Mr. NOTTINGHAM. I understand the purpose of your bill. Mr. Keithi. We have tried to show that as far as our men are concerned, we don't consider that that is a necessary tool. Our men are performing, maybe because of the moral obligation. We think it is basically that. Perhaps equally important is the Naval Reserve obligation, but for whatever reason they are serving and therefore we don't think any further obligation is needed.

Mr. Keith. Do they have a greater moral obligation because they don't pay anything? What do they pay to go to your academy?

Mr. NOTTINGHAM. They do not pay tuition at the U.S. Merchant Marine Academy. The students there are required to meet certain ontof-pocket expenses which would be less than they would have in a State maritime academy. The other costs of their education are provided in full by the Federal Government. I can't give you an actual figure as to what it costs the young man involved.

Mr. Keith. Roughly it would cost as we have heard from the testimony here today anywhere from $6,000 at the New York Academy to $4,000 more or less at some of the other academies.


Mr. KEITH. And that is what we are interested in. They get everything for free at your place and they do go to sea because of a moral obligation, but they don't feel that they have as much of a moral obligation.

Mr. NOTTINGHAM. Mr. Keith, I think somehow or other we are off the track. These young men are being trained by our country for a specific purpose and we think they are fulfilling it. They are also a very important mobilization potential for the Nation both from the standpoint of the merchant marine and the Naval Reserve. I doubt that there are any other programs in this Nation that return as much

to this country as the young men who are the products of the State and Federal academies, and I don't know any others who are pointed to as they are, as if they were an example of those people who don't repay the Government for their education.

These people are a classic example where the Government is getting a great deal in return. The man has a dual purpose when he is training in the first place. He is training to be both a Reserve officer in the Navy and a merchant marine officer. The merchant marine is a very integral part of the defense posture of this Nation.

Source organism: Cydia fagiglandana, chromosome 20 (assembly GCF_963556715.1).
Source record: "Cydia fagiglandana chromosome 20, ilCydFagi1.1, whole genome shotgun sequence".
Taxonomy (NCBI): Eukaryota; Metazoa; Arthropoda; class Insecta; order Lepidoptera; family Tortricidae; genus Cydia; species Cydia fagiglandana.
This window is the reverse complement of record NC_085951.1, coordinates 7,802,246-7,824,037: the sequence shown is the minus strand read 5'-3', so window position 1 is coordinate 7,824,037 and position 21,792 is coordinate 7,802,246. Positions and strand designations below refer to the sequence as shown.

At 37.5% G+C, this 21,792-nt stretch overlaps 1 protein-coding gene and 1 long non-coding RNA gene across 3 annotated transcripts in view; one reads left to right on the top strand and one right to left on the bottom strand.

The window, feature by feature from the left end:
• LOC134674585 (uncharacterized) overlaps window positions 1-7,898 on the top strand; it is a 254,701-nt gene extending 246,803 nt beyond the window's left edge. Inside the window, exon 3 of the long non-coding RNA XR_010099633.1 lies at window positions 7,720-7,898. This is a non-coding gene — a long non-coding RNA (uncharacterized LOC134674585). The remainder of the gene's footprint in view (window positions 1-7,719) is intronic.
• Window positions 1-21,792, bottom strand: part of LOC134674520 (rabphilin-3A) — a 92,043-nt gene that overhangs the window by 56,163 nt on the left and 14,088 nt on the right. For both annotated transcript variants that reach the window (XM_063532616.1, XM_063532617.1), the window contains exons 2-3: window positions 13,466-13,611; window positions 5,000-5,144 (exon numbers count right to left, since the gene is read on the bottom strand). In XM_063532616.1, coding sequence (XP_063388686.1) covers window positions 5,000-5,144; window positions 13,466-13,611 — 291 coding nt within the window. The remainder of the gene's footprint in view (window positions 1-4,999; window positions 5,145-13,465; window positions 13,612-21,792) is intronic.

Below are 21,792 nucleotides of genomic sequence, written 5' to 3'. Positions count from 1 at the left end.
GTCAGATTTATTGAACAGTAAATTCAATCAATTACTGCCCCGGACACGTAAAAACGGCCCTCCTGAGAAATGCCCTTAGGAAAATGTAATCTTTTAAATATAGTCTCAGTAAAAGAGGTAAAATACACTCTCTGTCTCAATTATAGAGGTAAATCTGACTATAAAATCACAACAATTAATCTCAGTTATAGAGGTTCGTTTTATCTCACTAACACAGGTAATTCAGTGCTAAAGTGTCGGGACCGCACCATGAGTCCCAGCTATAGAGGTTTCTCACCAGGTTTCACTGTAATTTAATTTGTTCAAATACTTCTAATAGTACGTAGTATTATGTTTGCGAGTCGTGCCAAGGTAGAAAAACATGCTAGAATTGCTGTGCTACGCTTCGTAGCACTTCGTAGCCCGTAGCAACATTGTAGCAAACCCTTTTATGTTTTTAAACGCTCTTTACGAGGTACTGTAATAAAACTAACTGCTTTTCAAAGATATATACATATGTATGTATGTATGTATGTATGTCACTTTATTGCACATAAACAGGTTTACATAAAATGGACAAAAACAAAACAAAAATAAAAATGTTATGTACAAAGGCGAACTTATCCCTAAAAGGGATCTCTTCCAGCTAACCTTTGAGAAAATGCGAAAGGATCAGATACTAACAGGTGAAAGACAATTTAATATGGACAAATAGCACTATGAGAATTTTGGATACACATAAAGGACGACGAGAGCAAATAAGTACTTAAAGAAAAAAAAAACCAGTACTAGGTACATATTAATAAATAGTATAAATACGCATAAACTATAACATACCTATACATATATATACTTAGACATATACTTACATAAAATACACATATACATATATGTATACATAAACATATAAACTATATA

These men are then paying Uncle Sam back when they sail; first, by their sailing; second, by the leadership they provide the industry; and third, by the potential that they provide the country both as reserve officers in the Navy and being ready to sail in the merchant marine in time of need.

I think this country is getting a lot back for a very small investment.

Mr. KEITH. I will buy that. I support that philosophy, but I don't see what is wrong in requiring the fellow who changes his mind and doesn't have the strong moral obligation and doesn't have the legal obligation as they have at the military academies from having some obligation to repay. We do it in other fields.

It would seem to me that this is a pretty good education and we are not asking too much.

Mr. NOTTINGHAM. If the man does not repay his country for the purpose for which he received Federal assistance for his education, there should be, it seems to me, some way to obtain compensation in turn or recompense in turn from that individual. I don't believe, sir, in the testimony that has been given by the witnesses before the committee as I am familiar with it that any lack of performance has been proven. To the contrary, I think the record of the young men of the State and Federal academies reflects a return to the Government for their education by service in the merchant marine or the Armed Forces of the United States, as has been conclusively shown. From the testimony that I have heard of the other superintendents of the State academies and Admiral O'Donnell who testified today, it seems the performance record of these men on the whole is good.

Mr. Keith. Well, I think it is on the whole. However, I thought we heard some testimony this morning and certainly Admiral Limouze testified at least in favor of the bill which I filed, and I am sure he didn't do it just as an exercise in futility. I think he really felt that it would serve a useful purpose to him and his academy.